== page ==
Inside Quantum Technology

Q-CTRL lands quantum sensor partnership with Australia’s DoD

Sydney, Australia-based Q-CTRL announced a partnership with Australia’s Department of Defence to develop quantum sensors to support quantum-enhanced positioning and navigation in military vehicles and other military platforms.

Those capabilities are aimed at helping these platforms overcome the limitations of GPS and other alternatives to that technology, such as access and error issues. For example, Q-CTRL noted in a statement that most naval vessels use back-up “inertial navigation” systems which sense motion to aid in positioning, but can lead to a vessel being off course by miles after just hours without GPS, which can be enough to steer a ship into an underwater obstacle overnight under poor conditions.

The company’s statement added that limited access to or outright denial of GPS signals will cause estimated economic losses of over $1 billion per day in the US alone.

Q-CTRL’s answer to these challenges is software-ruggedized quantum sensing technology. The company unveiled a quantum sensing division last August.

Q-CTRL’s technology uses the quantum physics of atoms to detect motion and small changes in the Earth’s gravitational field, leveraging these signals to enable navigation over extended periods. Quantum sensors provide very reliable outputs because their signals are derived from the fundamental laws of physics, unlike existing mechanical or electrical systems that degrade over time or under different operating conditions, the company said, adding that its proficiency with software and quantum control engineering helped it raise the performance bar for quantum sensing, boosting performance in the field “by hundreds of times.”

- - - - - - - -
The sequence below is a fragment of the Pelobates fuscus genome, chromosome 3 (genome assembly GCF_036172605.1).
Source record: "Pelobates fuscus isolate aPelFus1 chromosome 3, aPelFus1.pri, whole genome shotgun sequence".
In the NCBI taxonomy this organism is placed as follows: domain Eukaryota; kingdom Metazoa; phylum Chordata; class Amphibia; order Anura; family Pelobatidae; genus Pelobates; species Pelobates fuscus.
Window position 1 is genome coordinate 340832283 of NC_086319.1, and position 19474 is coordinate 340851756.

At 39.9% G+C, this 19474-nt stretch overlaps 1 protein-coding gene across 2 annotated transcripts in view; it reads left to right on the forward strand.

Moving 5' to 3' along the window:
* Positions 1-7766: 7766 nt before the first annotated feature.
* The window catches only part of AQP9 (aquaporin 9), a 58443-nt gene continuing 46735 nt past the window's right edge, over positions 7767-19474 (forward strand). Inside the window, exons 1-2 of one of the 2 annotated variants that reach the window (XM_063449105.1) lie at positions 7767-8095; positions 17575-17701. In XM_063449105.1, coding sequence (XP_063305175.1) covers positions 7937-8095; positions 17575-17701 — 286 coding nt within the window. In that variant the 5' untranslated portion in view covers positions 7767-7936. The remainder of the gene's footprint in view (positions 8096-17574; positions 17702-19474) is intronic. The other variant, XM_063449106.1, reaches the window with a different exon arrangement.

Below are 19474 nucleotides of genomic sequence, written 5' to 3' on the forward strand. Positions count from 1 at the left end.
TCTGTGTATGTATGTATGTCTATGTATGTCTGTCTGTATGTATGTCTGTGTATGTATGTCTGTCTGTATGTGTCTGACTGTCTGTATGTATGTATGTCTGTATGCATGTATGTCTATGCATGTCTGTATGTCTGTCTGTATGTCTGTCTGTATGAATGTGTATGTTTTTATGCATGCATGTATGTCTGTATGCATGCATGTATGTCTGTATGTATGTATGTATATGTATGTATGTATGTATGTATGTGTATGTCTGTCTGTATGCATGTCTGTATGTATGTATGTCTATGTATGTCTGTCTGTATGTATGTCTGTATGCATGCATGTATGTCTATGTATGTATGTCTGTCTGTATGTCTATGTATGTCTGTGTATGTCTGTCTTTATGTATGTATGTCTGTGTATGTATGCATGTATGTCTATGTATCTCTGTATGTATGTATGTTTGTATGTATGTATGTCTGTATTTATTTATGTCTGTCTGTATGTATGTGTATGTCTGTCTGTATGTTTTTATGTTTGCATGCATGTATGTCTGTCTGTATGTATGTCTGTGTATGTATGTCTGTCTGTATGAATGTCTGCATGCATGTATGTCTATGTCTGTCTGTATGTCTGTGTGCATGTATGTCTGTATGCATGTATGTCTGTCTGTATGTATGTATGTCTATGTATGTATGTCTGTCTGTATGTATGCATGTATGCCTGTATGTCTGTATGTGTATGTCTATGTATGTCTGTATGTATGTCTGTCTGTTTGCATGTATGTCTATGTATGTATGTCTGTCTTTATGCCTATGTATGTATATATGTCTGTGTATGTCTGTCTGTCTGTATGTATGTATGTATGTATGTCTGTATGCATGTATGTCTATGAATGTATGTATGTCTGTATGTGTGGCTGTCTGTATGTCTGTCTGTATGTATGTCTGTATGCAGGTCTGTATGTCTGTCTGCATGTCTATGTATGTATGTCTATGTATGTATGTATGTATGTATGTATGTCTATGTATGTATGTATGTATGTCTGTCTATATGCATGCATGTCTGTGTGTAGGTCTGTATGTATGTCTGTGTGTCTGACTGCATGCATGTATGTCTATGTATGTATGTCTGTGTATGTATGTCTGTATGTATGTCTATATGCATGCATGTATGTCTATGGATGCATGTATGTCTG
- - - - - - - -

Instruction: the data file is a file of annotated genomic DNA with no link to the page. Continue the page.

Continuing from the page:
“From day one we knew that our specialized expertise in quantum control could unlock totally new applications of quantum technology,” said Q-CTRL CEO and Founder Prof. Michael J. Biercuk. “We’ve shown we can boost the performance of quantum computers and quantum by orders of magnitude – entirely through software. Now we’re pleased to be applying these capabilities to a critical defense mission for Australia.”

Dan O’Shea has covered telecommunications and related topics including semiconductors, sensors, retail systems, digital payments and quantum computing/technology for over 25 years.

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